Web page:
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XL Sheet

When compared with a character with starting Dex 16 increasing Dex every chance and using Dex as a SECONDARY characteristic for augmentation the best available heavy armor generally gives +1AC over the best available light armor at any level. For a character with Dex primary heavy armor and light armor provide EXACTLY THE SAME AC. This gets a bit wonk at level 17, but most games are not going to get to level 17 (I suspect the reason is to allow 17 level players to top out into 20th level armor).

It is very important to upgrade your armor at every level. With armor you are trying to keep hostiles from being able to hit you on a 13 or less, the point at which full attack becomes useful. When armor level = character level, a Full BAB with best stats will tend to need around a 10 to hit and everyone else a 12.

At about level 7 there are two armor paths you can take.

One is buying armor above your character level.

The other is to try to use energy resists and DR to soak incoming damage. The best laser sniper rifle does 3.25 per 5% chance to hit. Resists are far better at mitigating damage than AC (though with one grain of salt, I don't think you want a vorpal or wounding weapon full attacking you).

It looks like the designer intended DR their to be a tension between laser weapons for which resists go up to 15 and personal shields which can block everything but laser hits. Since shields take a standard action to turn on, I just don't see it happening.

The increased KAC means that using a projectile weapon is equivalent to taking about a -1.5 on your to hit roll. I've ran some numbers using 20th level weapons and the damage may be worth it, for high level weapons that are rolling a bunch of dice.

Per the rules, do these work in a vacuum or thin atmosphere?

WhiteWeasel wrote:
FiddlersGreen wrote:

They're doing it wrong.

As a full attack when you are wielding four or more identical small arms, you can fire them all simultaneously to duplicate the effects of an automatic weapon. You use all of the ammunition in all the small arms used, and you treat this as an attack in automatic Mode. Add all the ammunition expended from all of your small arms when determining the maximum number of creatures you can hit.
automatic weapons wrote:
When you make a full attack with a weapon in automatic Mode, you can attack in a cone with a range of half the weapon’s range increment. This uses all the weapon’s remaining ammunition. Roll one attack against each target in the cone, starting with those closest to you. Attacks made with a weapon in automatic Mode can’t score critical hits. Roll damage only once, and apply it to all targets struck. Each attack against an individual creature in the cone uses up the same amount of ammunition or charges as taking two shots, and once you no longer have enough ammunition to attack another target, you stop making attacks.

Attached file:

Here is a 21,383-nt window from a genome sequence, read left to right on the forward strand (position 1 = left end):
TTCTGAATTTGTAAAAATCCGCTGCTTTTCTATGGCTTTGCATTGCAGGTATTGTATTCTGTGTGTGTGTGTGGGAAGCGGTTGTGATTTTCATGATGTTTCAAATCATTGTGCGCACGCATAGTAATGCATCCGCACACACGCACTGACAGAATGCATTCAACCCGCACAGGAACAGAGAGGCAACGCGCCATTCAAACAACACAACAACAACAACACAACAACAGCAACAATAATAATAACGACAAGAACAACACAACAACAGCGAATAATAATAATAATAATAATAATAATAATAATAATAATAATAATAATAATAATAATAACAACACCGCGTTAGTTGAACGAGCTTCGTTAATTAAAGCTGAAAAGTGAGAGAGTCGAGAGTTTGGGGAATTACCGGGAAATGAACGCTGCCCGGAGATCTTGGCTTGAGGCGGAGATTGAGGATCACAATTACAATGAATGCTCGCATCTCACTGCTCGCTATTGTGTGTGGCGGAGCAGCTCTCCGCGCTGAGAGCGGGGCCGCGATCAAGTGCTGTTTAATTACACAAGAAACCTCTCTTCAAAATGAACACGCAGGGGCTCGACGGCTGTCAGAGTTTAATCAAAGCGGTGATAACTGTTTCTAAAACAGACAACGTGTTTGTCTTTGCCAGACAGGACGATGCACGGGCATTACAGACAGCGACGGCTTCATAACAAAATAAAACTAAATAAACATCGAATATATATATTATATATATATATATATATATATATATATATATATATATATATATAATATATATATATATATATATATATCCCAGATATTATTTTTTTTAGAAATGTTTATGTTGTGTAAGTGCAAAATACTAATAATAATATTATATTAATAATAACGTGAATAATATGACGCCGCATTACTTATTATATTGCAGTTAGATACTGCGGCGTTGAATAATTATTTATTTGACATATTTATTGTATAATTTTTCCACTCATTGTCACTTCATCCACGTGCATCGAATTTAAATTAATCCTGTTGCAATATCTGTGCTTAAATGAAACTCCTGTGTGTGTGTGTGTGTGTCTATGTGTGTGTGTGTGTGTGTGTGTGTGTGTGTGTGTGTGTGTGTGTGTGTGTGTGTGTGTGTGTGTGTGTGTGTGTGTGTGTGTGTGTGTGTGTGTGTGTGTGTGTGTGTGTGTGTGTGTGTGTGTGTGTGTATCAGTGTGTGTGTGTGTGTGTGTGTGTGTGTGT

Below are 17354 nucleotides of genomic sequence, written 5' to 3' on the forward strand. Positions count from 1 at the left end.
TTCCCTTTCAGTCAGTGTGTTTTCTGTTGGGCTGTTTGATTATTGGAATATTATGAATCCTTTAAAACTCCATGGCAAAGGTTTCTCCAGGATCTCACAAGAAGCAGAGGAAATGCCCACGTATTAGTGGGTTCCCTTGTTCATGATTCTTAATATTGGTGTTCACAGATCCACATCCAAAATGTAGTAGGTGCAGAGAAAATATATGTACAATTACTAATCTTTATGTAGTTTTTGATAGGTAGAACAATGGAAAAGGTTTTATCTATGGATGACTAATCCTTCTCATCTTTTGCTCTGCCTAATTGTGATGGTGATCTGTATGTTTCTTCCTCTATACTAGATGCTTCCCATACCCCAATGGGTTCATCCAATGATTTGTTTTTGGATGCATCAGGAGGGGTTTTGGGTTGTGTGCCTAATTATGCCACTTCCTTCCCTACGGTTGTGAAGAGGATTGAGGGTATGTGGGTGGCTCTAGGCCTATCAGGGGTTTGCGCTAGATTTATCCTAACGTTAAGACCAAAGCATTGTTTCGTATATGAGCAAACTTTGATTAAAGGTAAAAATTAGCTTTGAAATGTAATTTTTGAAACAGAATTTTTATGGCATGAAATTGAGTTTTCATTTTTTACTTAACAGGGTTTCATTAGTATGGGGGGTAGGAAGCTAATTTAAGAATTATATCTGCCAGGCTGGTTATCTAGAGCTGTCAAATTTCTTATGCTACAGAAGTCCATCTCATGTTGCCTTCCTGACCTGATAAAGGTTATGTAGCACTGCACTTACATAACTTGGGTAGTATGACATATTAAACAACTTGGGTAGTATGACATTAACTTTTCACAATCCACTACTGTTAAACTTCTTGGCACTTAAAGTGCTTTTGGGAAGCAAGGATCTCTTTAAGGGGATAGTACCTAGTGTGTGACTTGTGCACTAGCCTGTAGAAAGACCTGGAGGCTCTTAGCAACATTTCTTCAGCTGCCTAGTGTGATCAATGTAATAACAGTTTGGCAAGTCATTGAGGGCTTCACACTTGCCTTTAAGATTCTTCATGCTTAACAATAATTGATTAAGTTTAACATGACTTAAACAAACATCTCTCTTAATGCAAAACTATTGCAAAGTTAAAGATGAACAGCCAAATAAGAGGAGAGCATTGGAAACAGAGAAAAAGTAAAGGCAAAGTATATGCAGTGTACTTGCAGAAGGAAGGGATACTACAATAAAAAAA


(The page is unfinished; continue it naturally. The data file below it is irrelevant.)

Oh, I see, they don't make 60 attacks, but rather they could have up to 60 simultaneous targets as they can only make one attack against each target as stated by automatic. So it's kinda like Face-Off, but in a cone. Still good for crowd control, but not surprise one-shotting the boss good.

You realize this is a game where PCs can control tactical (and strategic!) nuclear weapons. I'm just waiting for somebody to call in a nuclear strike on the boss.

Patryn- wrote:
Have you considered adding melee into this?

I was hoping somebody might get inspired and create a nice website that could output DPR tables.

Melee will come shortly but Str bonus to damage, the ability to do str and a half with the right soldier ability and Solarians all complicate things.

I was thinking I might do an armor comparison first.

Right now I'm really not happy with how the current sheet is handling kinetic damage. Since KAC is between 1 and 3 points higher than EAC, its the same as taking a -1 to -3 to hit. It's not completely a trap, but the current table is making projectile out to be better than it actually is. Outside of maybe a corner case with a Solarian, full BaB does not want to do it, as it's trying to push a full attach. 3/4 BaB really is better with a Sniper Rifle unless you are looking to do some Mook blasting -- or are an ExoMech and saving yourself some feats by just rolling with longarm.

Gilfalas wrote:
Nicola The Necromancer wrote:
Str and a feat. I think overcharge with a shock caster or perhaps a plasma cannon could be very interesting, but perhaps campaign specific depending on how much damage you can do to the terrain / bystanders.

It takes the exact same number of feats to get Heavy Weapons on a Mechanic as it does to get Sniper Weapons.

As for Str, it is pretty darn easy to get the needed Str by level 5 if you go Mercenary.

Only for an exocortex mechanic. Drone mechanics don't get longarms. I tend to think the drone is the better choice, if only because you can send it first to set off traps and absorb fire.

A level 11 Crossbolter does 1.6 / 5% chance to hit a sniper rifle does 1.4 / 5% chance to hit. Let's say the crossbolter is on an exocortex mechanic that has +3 effective BaB over his drone friend. Lets also say that ExoMech has a 55% chance to hit.

A cross bolter has 1.6 / 5% chance to hit (+1 for crits). That's 19.2 DPR.

The sniper rifle 1.4/5% but only a 40% chance to hit (lower BaB). That's a 12.6 DPR.